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Hot rhetoric on debt-limit vote

The House voted today against a bill that would’ve increased the nation’s debt limit; the vote was 97-318, with seven voting “present” and nine not voting.

House Speaker John Boehner, R-Ohio, said the vote “shows the House is listening to the American people.”

“The Obama Administration and congressional Democrats have repeatedly asked for a debt limit hike without any spending cuts and budget reforms, and the American people simply will not tolerate it,” said Boehner, who timed the vote so it would come just before tomorrow’s Republican caucus meeting with President Obama. “Raising the debt limit without major spending cuts and meaningful reforms would hurt our economy and destroy more jobs, adding to our debt crisis. Today the House stood with the American people and said very clearly that this course of action is unacceptable. Republicans have passed a budget and outlined a pro-growth job creation plan that pays down our debt over time. We need to create a better environment for private-sector job growth by stopping Washington from spending money it doesn’t have, not by raising taxes and adding more debt onto the backs of our kids and grandkids.”

But not all who voted against this bill actually oppose raising the debt limit without the cuts and reforms the GOP is seeking.

Today’s legislation, HR 1954, contains a congressional finding “that the President’s budget proposal, Budget of the United States Government, Fiscal Year 2012, necessitates an increase in the statutory debt limit of $2,406,000,000,000.” That’s horsepucky, many Democrats say, blaming the nation’s huge debt instead on Bush-era warmaking and tax cuts.

House Minority Leader Nancy Pelosi, D-San Francisco; Rep. George Miller, D-Martinez; and Rep. Jerry McNerney, D-Pleasanton, voted against the bill.

“Our country’s debt is a serious issue that must be addressed. Unfortunately, the bill put forward by the Republican Majority today was just a political ploy. Republican House leaders wrote and offered this bill and then urged their own members to vote against it,” McNerney said. “Instead of wasting time on legislation that’s designed to fail, House Republicans should focus on reaching a bipartisan solution that includes reasonable measures to restrain future spending and start paying down the debt.”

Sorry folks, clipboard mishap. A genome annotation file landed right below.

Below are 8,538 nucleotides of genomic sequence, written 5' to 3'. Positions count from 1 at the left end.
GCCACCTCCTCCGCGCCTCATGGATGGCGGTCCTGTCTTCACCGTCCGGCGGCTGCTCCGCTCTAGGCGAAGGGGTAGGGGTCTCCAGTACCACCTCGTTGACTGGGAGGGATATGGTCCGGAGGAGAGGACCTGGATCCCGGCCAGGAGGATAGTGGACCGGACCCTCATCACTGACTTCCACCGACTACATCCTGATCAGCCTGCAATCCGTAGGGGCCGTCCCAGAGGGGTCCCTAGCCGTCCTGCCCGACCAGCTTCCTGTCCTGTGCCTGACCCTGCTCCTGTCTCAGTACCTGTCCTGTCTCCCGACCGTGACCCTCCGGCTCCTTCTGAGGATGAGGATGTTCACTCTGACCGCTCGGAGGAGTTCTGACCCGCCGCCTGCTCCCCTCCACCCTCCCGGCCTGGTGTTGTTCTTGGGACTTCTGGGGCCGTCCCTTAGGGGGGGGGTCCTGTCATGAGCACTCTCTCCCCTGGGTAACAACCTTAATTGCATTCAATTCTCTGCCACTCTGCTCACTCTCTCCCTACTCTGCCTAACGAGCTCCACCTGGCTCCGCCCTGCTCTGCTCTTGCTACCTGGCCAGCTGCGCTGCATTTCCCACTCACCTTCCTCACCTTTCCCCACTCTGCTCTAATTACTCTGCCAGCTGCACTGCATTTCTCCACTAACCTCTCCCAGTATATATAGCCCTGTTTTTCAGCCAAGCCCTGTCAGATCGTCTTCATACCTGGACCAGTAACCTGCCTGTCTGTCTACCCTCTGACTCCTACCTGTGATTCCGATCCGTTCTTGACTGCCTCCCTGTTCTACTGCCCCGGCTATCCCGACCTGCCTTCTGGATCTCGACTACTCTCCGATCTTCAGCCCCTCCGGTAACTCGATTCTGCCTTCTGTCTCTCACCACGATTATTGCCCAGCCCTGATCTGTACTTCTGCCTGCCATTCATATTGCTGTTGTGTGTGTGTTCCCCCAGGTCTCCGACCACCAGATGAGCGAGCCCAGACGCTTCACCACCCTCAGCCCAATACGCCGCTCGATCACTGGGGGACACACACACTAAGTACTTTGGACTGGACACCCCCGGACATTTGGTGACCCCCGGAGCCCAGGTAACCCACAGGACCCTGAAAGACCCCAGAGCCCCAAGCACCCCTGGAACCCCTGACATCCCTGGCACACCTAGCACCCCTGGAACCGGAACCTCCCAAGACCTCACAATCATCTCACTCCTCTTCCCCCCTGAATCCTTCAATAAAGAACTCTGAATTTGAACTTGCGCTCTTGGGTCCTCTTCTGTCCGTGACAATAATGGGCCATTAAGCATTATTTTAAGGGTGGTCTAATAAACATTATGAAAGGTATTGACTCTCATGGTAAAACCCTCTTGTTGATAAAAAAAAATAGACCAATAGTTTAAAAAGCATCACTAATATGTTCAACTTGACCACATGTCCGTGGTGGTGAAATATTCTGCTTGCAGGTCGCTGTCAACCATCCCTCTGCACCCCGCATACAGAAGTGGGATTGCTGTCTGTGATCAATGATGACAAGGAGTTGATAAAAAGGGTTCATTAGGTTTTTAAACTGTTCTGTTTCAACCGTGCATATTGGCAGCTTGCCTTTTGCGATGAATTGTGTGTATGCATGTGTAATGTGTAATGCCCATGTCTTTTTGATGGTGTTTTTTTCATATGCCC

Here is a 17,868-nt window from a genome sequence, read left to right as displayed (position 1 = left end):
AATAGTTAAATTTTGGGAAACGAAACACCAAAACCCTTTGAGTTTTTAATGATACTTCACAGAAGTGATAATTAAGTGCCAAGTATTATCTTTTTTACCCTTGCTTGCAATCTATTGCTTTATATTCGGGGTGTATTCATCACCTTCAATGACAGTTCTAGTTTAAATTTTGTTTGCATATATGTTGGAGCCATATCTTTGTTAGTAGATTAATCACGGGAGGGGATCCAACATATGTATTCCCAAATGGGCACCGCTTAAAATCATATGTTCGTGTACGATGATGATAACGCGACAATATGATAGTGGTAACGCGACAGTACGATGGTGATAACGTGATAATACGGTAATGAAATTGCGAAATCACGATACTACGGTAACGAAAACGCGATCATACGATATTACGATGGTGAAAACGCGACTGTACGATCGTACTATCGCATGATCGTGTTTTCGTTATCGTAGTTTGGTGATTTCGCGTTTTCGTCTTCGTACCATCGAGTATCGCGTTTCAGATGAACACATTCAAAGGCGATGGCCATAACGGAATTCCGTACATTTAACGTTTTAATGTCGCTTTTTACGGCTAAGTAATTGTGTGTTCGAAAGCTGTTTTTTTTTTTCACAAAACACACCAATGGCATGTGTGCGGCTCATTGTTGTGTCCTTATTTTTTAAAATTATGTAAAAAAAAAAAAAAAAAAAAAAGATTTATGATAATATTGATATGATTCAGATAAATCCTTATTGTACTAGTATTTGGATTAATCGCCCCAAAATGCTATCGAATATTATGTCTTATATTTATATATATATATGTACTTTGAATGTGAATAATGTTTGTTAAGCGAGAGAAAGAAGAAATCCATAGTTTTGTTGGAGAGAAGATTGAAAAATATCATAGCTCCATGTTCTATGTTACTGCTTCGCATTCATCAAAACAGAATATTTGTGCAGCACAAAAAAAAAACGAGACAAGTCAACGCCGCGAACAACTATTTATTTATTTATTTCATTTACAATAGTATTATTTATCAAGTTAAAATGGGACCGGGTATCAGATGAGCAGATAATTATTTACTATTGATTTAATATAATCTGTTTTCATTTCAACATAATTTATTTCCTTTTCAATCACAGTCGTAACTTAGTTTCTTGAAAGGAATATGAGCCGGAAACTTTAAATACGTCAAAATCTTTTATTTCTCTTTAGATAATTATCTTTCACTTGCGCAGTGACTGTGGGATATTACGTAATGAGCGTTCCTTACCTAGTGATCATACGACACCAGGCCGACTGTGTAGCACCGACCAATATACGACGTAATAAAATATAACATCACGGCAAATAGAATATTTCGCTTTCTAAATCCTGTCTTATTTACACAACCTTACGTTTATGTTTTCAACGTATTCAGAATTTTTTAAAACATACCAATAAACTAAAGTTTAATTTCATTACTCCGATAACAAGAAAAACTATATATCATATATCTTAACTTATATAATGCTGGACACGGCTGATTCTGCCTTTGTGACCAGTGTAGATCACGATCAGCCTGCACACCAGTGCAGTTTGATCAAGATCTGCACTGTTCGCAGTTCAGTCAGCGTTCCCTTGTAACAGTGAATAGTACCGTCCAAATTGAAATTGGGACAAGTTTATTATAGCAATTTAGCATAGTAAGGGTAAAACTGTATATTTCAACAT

Of course, for McNerney – a perennial GOP electoral target – it was damned if he did, damned if he didn’t.

National Republican Congressional Committee spokesman Paul Lindsay had issued a statement this morning saying “(i)f McNerney votes today to continue these policies free from any spending cuts, he’ll be requiring more tax dollars from the pockets of California families who all share the increasing government debt burden to foreign countries like China.”

After McNerney voted against the bill, Lindsay put out another release saying McNerney “and the Democrat leaders he blindly followed today are clearly trying to run for cover after realizing the political costs their party is taking for demanding more debt without any real spending cuts to show for it. Instead of dancing around the issue, McNerney and his fellow Democrats need to demonstrate a commitment to fiscal reform that his California constituents overwhelmingly demand.”

Here’s what Pelosi had to say about who’s dancing around what:

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Jerry Brown cuts 400 jobs at state prisons HQ

Gov. Jerry Brown brought the ax down today at the state prison system’s headquarters, eliminating 400 jobs to save $30 million.

The cut at the California Department of Corrections and Rehabilitation‘s head office returns its bureaucratic workforce to 2005 levels, so that it now accounts for less than 5 percent of CDCR’s total workforce; 600 other headquarters positions already had been eliminated in the past 18 months.

“This is a long overdue action to make CDCR more efficient while cutting costs,” Brown said in a news release.